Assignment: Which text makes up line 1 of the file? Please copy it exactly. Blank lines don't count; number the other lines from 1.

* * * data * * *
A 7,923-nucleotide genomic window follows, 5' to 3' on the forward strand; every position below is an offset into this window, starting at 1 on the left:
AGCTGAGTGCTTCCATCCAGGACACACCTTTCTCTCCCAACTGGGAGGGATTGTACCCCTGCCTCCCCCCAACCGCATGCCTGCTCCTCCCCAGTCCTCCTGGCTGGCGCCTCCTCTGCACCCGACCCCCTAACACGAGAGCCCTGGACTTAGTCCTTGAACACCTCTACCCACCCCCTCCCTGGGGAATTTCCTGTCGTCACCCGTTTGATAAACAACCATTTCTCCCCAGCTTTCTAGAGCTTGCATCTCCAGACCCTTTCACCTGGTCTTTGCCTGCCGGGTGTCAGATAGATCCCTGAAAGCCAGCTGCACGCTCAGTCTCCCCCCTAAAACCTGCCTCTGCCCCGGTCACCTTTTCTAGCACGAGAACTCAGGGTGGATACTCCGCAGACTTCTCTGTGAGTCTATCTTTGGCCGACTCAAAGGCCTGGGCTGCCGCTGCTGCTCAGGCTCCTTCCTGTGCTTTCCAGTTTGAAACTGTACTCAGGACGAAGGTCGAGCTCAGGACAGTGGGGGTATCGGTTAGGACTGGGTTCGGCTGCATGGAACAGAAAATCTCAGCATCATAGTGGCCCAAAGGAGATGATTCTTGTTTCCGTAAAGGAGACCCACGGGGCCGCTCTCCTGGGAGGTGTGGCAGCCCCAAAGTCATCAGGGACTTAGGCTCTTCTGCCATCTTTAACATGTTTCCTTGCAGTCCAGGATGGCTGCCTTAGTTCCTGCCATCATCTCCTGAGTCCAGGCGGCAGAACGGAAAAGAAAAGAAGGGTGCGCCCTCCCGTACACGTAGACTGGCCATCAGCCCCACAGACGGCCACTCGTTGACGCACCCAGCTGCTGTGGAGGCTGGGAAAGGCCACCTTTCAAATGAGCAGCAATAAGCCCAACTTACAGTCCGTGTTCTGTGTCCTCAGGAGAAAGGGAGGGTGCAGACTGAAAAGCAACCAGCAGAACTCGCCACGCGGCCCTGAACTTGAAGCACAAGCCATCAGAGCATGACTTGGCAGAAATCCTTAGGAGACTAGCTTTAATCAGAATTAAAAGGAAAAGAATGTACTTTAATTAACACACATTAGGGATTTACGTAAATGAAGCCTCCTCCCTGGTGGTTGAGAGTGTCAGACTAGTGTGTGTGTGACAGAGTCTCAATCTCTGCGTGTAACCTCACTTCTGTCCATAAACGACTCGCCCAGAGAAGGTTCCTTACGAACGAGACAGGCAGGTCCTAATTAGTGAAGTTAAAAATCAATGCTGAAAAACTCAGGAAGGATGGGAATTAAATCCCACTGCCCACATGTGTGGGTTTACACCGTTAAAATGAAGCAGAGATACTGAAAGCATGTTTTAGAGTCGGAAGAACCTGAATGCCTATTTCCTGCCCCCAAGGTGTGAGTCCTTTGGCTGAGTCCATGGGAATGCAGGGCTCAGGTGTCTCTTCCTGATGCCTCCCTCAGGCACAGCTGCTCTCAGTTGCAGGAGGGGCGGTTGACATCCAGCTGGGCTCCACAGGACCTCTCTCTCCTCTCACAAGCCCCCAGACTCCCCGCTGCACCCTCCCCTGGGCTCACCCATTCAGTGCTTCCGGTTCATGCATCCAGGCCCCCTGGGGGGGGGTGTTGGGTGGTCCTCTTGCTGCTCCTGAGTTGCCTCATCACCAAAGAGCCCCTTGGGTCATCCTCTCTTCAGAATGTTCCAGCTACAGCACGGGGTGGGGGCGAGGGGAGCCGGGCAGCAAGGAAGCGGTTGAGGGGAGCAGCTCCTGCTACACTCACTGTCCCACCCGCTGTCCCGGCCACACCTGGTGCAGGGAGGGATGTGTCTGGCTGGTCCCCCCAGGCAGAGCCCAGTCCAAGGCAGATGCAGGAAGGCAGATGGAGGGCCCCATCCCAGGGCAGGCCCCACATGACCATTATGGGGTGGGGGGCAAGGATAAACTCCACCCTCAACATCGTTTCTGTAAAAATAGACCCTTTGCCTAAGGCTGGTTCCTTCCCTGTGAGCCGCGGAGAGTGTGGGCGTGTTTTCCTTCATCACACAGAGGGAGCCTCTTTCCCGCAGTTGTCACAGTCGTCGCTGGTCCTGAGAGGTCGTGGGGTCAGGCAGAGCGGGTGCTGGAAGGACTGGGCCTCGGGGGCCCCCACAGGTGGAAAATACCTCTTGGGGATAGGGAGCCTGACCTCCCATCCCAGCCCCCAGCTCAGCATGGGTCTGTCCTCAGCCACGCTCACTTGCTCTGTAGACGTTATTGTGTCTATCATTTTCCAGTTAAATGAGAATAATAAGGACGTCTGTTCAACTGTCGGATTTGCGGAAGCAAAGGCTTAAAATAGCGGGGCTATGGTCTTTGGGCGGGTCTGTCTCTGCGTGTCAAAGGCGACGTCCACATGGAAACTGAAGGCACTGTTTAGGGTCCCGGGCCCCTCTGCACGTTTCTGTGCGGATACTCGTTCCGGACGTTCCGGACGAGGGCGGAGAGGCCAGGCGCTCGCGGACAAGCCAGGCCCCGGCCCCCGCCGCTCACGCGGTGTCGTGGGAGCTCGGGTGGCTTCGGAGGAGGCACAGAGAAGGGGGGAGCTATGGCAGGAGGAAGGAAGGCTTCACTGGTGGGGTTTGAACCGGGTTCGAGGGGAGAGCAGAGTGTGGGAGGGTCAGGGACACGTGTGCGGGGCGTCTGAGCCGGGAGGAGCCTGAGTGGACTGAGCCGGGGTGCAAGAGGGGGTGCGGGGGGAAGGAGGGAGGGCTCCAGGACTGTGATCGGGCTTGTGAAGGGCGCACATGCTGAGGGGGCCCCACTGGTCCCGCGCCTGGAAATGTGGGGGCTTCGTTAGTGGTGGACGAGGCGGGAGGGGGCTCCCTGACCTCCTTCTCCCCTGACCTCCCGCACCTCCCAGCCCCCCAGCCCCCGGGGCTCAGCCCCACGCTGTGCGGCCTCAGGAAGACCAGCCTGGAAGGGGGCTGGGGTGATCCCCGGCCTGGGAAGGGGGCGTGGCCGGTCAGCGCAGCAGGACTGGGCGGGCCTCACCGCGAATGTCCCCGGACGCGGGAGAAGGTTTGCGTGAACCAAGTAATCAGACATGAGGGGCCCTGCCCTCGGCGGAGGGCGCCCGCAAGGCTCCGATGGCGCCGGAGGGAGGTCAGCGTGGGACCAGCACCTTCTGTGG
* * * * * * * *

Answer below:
A 7,923-nucleotide genomic window follows, 5' to 3' on the forward strand; every position below is an offset into this window, starting at 1 on the left: